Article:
4.7 USENET History
Big Dummy's Guide to the Internet

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      In the late 1970s, Unix developers came up with a new feature: a
system to allow Unix computers to exchange data over phone lines.
        In 1979, two graduate students at Duke University in North
Carolina, Tom Truscott and Jim Ellis, came up with the idea of using
this system, known as UUCP (for Unix-to-Unix CoPy), to distribute
information of interest to people in the Unix community.  Along with
Steve Bellovin, a graduate student at the University of North Carolina
and Steve Daniel, they wrote conferencing software and linked together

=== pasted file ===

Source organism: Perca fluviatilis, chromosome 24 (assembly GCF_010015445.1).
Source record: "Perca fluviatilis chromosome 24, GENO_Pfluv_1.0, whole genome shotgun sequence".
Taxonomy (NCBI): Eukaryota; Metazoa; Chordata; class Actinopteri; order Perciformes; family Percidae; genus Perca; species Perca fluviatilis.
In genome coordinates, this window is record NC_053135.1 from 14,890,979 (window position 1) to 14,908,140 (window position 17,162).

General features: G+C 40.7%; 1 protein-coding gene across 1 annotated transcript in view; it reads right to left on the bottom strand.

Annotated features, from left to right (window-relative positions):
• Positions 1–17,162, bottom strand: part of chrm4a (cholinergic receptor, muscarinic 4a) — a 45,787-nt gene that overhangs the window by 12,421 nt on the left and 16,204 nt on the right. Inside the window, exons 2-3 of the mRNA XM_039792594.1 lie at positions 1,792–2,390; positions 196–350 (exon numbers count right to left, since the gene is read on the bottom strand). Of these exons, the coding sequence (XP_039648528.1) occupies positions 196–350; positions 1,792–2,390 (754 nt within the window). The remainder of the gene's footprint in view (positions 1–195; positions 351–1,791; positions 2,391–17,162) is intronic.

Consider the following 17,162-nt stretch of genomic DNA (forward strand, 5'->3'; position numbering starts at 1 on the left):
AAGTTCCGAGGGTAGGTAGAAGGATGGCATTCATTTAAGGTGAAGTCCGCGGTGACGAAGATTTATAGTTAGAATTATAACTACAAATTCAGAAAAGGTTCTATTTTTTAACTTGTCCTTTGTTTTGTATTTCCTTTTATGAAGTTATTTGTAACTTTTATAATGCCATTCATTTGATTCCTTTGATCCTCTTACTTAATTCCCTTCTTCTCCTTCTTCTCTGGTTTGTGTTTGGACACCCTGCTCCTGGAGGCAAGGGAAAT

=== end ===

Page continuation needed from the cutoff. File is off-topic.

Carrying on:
computers at Duke and UNC.
     Word quickly spread and by 1981, a graduate student at Berkeley,
Mark Horton and a nearby high school student, Matt Glickman, had
released a new version that added more features and was able to handle
larger volumes of postings -- the original North Carolina program was
meant for only a few articles in a newsgroup each day.
     Today, Usenet connects tens of thousands of sites around the world,
from mainframes to Amigas.  With more than 3,000 newsgroups and untold
thousands of readers, it is perhaps the world's largest computer
network.